from the bad-cases-make-bad-laws dept
Again, Bollaert is a despicable person. A year ago, Adam Steinbaugh was one of the first to detail the nasty practices of "YouGotPosted" (or "UGotPosted") and the companion site "ChangeMyReputation." However, as Eric Goldman details, there are a bunch of dangerous problems with the charges that Harris filed against Bollaert, mainly in that many of them seem to blame him for the way users use the site -- something that the site is protected from under Section 230:
The other two asserted unlawful purposes are (1) online harassment per Penal Code 653m(b) (criminalizing “repeated contact by means of an electronic communication device”), and (2) the civil tort of public disclosure of private facts (citing a troubling precedent, In Re Rolando S.). Unlike the extortion claim, both allegations depend on the behavior of the website’s users. The complaint doesn’t allege that Bollaert himself made repeated contacts with victims using an electronic communication device, or that Bollaert himself disclosed anyone’s private facts. Instead, the complaint alleges that Bollaert ran a UGC website where users performed unlawful activities. But that’s exactly what UGC websites do: they let users publish content online for both good and evil. If we hold UGC website operators responsible for the fact that their users sometimes commit crimes, then all UGC website operators are criminals.It's no secret that the various state attorneys general, including Harris, would love to wipe out Section 230. So perhaps she sees this as a chance to take a case so emotionally charged that she can get a favorable ruling. That's dangerous, since as Goldman notes, this would effectively wipe out Section 230 for many, many sites that allow user contributed content.
Fortunately, that’s not the law. In 1996, in 47 USC 230 (Section 230), Congress said that websites aren’t liable for third party content, even if the third party violates state criminal law. From my perspective, based on the allegations in the complaint and arrest warrant, the identity theft charges predicated on harassment and privacy violations appear to be preempted by Section 230
A second problem with the complaint is that it relies on an identity theft law used against Bollaert. But anyone looking at the situation would know right away that this isn't any kind of identity theft. Again, Goldman explains:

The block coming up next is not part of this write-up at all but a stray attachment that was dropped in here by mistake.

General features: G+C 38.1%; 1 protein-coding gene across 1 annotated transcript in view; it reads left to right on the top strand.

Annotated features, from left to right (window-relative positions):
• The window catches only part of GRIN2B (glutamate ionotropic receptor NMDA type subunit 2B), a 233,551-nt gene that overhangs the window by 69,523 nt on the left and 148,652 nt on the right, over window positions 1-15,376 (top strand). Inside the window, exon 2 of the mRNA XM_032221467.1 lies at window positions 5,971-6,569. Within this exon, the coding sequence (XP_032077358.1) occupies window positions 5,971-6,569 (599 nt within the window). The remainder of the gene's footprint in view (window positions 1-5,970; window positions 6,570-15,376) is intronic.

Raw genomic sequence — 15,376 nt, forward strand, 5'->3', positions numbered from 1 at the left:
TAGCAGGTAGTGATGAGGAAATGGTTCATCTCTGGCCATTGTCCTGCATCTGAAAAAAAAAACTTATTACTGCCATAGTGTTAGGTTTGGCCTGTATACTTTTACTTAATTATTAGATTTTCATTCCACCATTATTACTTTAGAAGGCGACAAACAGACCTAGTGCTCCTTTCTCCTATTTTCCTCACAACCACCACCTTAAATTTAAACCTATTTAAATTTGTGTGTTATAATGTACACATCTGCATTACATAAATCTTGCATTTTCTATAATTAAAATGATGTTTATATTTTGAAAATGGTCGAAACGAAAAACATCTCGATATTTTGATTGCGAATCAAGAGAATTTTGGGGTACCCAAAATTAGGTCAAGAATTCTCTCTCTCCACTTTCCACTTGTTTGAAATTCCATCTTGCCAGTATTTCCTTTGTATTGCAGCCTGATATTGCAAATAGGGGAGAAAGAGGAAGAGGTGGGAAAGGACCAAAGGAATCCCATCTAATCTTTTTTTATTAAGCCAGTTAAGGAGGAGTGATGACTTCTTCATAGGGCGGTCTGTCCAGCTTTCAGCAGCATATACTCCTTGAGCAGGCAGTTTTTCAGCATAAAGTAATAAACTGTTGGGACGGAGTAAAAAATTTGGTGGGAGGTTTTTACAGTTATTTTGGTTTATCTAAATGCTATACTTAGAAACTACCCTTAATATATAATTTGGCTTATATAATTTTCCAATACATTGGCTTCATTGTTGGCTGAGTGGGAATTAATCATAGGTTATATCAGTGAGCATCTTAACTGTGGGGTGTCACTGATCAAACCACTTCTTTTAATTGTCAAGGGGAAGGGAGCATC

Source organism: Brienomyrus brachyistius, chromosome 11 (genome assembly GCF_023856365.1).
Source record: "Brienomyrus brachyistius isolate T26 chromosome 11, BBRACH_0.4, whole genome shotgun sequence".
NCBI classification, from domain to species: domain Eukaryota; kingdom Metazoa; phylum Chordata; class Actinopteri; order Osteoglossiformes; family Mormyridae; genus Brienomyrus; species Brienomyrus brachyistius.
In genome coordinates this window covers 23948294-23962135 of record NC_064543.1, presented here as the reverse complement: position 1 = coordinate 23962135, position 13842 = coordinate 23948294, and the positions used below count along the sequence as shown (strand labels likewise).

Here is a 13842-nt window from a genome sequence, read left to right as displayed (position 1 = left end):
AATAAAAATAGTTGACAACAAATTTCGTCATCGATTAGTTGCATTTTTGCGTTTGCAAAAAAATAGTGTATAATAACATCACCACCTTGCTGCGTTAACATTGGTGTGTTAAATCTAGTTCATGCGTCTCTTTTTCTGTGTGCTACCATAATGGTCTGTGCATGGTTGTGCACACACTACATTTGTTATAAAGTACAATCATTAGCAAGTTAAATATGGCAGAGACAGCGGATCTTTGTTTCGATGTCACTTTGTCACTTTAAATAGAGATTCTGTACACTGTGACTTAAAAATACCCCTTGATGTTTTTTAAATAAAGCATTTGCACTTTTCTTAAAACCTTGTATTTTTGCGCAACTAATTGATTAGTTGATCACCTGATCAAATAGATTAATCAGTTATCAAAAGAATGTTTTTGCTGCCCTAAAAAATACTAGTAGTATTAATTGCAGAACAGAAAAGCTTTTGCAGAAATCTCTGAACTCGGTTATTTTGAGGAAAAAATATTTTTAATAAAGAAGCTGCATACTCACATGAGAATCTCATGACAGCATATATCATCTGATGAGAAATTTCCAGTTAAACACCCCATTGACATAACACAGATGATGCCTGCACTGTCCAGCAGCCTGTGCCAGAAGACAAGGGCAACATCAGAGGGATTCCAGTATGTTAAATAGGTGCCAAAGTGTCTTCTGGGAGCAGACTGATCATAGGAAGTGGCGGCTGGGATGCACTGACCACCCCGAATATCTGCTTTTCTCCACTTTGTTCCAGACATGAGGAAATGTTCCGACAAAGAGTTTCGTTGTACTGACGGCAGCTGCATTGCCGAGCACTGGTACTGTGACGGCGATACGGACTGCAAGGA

The crime asserted here, Penal Code 530.5(a), has two elements. First, the defendant must willfully obtain personal identifying information. Second, the defendant must use that information for an unlawful purpose.The one area where the claim may actually make some sense is the extortion claim -- as that definitely seems questionable. However, once again, this can run into some problems. For example, you can see a perfectly legitimate service that charges some sort of processing fee to take down content that had been previously posted. Merely charging to remove content, by itself, shouldn't be seen as extortion. Hell, we've recently had comment spammers who apparently got punished by Google's search rankings email us about removing the comment spam they were able to sneak through our spam filters. When I mentioned how silly this was on Twitter, many people suggested that we should charge the spammers to remove their spam comments. That actually seems like a reasonable (if amusing) idea. But would that be extortion? Under the claims against Bollaert, it's possible that such an action would be considered the same thing -- but I doubt most people would think the request to spammers would be extortion (not that we've done it either way).
When applied to actual identity theft, these elements make sense. If I steal your social security number and use it to obtain a credit card that I use to run up fraudulent charges, the two elements are clearly satisfied.
As applied to Bollaert, in contrast, the elements are confusing. (The criminal complaint, as typical for the genre, doesn’t explain how the law applies to the facts). How did Bollaert willfully obtain personal identifying information? He allegedly ran a UGC website where users could submit photos and personal information structured into standardized categories. It seems like this allegation would equally describe how all UGC websites “willfully” obtain content from their users.
And that leaves this whole case in a tricky spot. Bollaert's site was a problem. What he was doing was despicable in so many ways it's almost difficult to keep track of them all. But, if the case is allowed against him, it's quite possible that very bad precedents will be set that lead to significant problems for tons of legitimate sites. As Goldman notes, however, there's a good chance it will never get this far. Bollaert almost certainly will take a plea deal, and Harris will get yet another headline about how she's protecting the citizens of California, even if her legal theories might undermine its economy -- and many of the sites that people around the globe enjoy.